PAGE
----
If you are moving to California or you will be visiting and intend to drive while you are in town, what do you need to know about driving?
You Need a Hands-Free Phone to Legally Drive and Talk in Calfornia
You cannot legally drive and talk on your phone in California, unless you use hands-free device allowing you to keep both hands on the steering wheel when the vehicle is in motion. Authorities are cracking down on distracted driving all over the country, so this should not come as a surprise to anyone new in town.
Unfortunately, especially if you are visiting the area, you might need to contact people while on the road. Make sure you use the speaker device on your phone or a Bluetooth if you plan to talk and drive. And obviously, never text while behind the wheel of a moving vehicle.
Depending on your usual driving area, you may find drivers in California to be more reckless than what you have seen in the past. There are reckless drivers everywhere, but large populations and traffic congestion exacerbate the problem.
If you are a small-town driver, a new driver, or just someone who does not do a lot of driving, prepare yourself for a little craziness. Pay close attention to drivers around you, especially on highways. Anticipate people changing lanes and turning, even if they do not bother signaling. It is also important to know that motorcycles are legally allowed to split lanes in most parts of the state, so be aware of any bikes driving in your area.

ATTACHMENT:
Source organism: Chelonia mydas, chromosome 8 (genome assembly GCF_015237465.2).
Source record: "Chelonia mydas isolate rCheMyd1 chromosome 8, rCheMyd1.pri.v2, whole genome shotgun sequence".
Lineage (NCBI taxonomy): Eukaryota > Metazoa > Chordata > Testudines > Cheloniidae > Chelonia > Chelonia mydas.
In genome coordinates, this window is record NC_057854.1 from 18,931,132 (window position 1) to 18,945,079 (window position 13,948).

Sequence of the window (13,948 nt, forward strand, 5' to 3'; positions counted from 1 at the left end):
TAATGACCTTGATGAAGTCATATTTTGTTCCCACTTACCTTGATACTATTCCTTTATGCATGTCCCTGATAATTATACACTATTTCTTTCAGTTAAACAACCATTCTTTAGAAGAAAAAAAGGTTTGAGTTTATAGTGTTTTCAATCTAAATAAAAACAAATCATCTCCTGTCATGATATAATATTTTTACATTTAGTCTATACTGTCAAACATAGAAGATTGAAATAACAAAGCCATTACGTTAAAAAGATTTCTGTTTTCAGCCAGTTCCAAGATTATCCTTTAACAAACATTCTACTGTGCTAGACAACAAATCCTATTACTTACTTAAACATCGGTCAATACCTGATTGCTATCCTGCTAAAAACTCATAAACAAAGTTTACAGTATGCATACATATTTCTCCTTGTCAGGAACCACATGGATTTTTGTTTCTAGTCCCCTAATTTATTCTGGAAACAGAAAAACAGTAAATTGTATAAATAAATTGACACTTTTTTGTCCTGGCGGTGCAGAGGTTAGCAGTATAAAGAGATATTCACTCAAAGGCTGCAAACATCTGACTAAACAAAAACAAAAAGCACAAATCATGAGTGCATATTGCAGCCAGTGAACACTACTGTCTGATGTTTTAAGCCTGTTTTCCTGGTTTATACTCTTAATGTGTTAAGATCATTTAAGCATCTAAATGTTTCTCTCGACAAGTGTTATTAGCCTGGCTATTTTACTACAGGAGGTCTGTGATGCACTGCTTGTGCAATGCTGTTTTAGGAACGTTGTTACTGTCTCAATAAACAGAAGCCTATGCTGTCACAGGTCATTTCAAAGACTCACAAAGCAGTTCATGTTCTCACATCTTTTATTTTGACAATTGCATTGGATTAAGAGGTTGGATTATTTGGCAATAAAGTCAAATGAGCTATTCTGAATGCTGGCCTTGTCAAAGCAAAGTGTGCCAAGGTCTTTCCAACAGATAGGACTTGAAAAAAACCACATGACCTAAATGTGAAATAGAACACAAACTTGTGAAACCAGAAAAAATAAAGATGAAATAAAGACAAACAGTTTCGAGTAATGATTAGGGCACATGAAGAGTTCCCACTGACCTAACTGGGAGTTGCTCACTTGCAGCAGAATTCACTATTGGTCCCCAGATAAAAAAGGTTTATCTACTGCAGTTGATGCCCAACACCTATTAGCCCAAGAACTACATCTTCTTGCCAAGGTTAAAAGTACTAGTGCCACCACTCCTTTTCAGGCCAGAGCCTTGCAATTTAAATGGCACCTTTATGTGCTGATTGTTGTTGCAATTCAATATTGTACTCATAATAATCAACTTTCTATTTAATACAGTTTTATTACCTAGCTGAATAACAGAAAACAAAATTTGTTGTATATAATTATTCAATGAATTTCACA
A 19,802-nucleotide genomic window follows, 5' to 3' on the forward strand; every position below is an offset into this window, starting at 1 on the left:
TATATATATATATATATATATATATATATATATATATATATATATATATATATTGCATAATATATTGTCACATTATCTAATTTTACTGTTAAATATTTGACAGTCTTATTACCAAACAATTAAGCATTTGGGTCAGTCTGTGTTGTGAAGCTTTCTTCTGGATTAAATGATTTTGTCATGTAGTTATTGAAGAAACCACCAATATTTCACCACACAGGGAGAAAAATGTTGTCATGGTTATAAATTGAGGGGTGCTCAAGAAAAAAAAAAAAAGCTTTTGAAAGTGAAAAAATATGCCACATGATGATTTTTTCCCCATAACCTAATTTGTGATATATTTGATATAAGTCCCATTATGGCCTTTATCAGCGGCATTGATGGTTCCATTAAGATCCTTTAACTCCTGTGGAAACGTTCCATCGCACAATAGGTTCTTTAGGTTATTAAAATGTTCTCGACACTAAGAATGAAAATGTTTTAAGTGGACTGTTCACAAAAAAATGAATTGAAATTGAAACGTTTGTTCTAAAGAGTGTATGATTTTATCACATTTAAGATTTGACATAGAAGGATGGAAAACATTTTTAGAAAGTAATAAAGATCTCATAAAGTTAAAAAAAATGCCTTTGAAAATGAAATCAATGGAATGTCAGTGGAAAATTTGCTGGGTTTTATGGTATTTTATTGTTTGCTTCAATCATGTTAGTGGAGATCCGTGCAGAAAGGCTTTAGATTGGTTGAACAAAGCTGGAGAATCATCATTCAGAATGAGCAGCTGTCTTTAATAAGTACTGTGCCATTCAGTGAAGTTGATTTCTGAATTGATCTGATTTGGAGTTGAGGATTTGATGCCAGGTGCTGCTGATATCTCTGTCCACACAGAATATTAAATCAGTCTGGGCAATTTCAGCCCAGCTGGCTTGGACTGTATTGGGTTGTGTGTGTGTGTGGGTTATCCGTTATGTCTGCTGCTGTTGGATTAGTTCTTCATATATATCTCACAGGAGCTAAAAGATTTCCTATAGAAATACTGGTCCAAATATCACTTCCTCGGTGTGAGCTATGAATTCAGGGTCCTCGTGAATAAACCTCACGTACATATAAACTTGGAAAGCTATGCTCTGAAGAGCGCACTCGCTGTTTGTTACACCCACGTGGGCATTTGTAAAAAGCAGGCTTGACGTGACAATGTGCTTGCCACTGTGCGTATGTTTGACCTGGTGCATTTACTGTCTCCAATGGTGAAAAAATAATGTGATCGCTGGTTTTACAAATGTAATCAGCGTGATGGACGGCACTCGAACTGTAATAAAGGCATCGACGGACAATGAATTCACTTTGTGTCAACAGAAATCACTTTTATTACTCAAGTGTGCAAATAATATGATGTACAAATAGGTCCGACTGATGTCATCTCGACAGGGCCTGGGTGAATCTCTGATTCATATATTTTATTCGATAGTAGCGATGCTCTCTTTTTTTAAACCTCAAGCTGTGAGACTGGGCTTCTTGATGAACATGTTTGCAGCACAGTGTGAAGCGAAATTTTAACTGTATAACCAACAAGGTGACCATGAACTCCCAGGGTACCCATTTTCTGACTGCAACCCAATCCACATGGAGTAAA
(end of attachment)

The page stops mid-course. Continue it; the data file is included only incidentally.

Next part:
Both drivers and passengers, including backseat passengers, are required to wear safety belts. This can also help you feel a bit more secure when you encounter aggressive drivers.
Turn, Turn, Turn
California drivers are permitted to make u-turns at intersections, as long as there are no signs restricting the practice. It is also legal to make a right turn during a red light, as long as you come to a complete stop before proceeding, the turn can be made safely, and the right-of-way is yielded to oncoming traffic. Turning left against a traffic signal is never permitted, unless the red light is flashing.
One final tip for new drivers in California: the majority of gas stations throughout the state require you to pay before pumping fuel. This can be done with a credit card, but if you are paying cash, you will need to make a trek into the cashier before you gas up. This means a return trip might be needed if your pump accidentally goes over your pre-purchased amount.
If you need auto insurance in California, use our free search tool to help you find the best rates.